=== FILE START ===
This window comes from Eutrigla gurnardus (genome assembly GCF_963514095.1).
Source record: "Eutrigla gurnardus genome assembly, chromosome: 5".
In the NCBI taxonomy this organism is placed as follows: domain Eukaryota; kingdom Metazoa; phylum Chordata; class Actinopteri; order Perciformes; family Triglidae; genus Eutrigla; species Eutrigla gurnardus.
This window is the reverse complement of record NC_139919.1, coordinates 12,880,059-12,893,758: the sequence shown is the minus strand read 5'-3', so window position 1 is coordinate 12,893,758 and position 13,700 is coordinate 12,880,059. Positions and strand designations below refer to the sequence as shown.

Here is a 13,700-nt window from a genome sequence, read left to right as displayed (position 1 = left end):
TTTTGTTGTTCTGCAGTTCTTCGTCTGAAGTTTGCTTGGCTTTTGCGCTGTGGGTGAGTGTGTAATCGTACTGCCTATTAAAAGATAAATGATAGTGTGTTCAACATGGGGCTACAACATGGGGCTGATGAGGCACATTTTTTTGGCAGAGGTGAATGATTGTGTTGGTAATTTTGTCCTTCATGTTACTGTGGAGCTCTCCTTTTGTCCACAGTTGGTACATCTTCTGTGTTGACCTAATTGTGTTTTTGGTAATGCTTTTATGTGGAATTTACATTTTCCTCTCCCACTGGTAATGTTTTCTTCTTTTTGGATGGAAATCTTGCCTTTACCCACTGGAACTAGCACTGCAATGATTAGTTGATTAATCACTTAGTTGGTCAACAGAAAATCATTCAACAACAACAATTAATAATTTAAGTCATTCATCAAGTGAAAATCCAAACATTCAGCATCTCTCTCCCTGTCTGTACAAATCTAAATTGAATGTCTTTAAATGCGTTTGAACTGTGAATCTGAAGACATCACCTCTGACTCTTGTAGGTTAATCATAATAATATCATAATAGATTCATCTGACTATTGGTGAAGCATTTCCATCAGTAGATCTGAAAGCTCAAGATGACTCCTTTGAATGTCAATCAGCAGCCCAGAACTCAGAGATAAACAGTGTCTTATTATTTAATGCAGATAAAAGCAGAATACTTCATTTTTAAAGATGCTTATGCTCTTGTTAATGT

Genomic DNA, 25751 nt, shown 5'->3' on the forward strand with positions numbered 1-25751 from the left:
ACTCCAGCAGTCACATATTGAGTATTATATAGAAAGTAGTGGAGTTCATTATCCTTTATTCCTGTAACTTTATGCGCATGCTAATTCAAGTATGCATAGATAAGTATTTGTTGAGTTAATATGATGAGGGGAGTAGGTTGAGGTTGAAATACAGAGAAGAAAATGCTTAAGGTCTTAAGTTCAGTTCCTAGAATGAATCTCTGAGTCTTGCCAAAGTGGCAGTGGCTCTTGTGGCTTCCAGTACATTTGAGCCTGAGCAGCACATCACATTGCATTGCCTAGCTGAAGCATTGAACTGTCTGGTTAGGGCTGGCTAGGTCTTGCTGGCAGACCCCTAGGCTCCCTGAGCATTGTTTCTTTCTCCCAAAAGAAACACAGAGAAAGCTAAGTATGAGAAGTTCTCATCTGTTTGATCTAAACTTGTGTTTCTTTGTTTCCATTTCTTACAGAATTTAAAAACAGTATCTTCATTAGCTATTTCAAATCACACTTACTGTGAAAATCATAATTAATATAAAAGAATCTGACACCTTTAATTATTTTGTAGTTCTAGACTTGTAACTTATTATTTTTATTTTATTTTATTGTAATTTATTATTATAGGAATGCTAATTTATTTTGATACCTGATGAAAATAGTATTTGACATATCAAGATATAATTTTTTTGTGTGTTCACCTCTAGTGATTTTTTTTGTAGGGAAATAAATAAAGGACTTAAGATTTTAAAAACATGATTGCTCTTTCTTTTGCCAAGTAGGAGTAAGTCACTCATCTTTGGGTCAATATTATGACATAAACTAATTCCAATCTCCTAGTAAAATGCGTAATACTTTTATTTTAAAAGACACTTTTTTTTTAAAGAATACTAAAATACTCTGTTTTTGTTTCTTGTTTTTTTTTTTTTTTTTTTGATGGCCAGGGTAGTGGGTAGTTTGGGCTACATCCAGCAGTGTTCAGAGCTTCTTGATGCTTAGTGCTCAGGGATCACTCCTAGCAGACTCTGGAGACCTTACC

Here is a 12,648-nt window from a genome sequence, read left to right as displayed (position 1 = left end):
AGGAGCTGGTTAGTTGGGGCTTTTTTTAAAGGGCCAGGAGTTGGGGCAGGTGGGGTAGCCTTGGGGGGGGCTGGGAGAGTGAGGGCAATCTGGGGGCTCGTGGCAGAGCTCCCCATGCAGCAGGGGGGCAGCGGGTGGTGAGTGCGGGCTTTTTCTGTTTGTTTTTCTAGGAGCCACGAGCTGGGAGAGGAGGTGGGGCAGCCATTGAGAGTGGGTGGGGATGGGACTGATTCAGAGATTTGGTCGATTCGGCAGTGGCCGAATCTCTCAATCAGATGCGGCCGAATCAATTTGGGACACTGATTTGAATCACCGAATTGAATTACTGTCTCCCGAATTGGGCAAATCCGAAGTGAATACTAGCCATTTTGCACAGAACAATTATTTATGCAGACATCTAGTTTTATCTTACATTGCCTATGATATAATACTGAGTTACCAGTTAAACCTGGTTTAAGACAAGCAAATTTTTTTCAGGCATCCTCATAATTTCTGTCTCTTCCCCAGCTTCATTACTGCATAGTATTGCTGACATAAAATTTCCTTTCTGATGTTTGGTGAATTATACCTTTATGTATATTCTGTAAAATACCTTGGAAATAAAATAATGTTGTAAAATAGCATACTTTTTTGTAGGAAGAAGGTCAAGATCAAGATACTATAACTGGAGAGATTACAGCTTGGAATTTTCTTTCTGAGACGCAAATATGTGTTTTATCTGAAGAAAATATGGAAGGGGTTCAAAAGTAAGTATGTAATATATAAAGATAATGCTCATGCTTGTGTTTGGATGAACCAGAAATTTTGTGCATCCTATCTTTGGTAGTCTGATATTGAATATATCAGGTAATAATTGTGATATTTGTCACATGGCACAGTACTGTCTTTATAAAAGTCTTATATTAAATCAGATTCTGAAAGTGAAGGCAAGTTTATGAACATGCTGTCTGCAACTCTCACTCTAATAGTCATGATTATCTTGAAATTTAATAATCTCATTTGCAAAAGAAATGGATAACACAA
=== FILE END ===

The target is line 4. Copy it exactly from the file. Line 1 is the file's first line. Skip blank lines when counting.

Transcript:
This window is the reverse complement of record NC_139919.1, coordinates 12,880,059-12,893,758: the sequence shown is the minus strand read 5'-3', so window position 1 is coordinate 12,893,758 and position 13,700 is coordinate 12,880,059. Positions and strand designations below refer to the sequence as shown.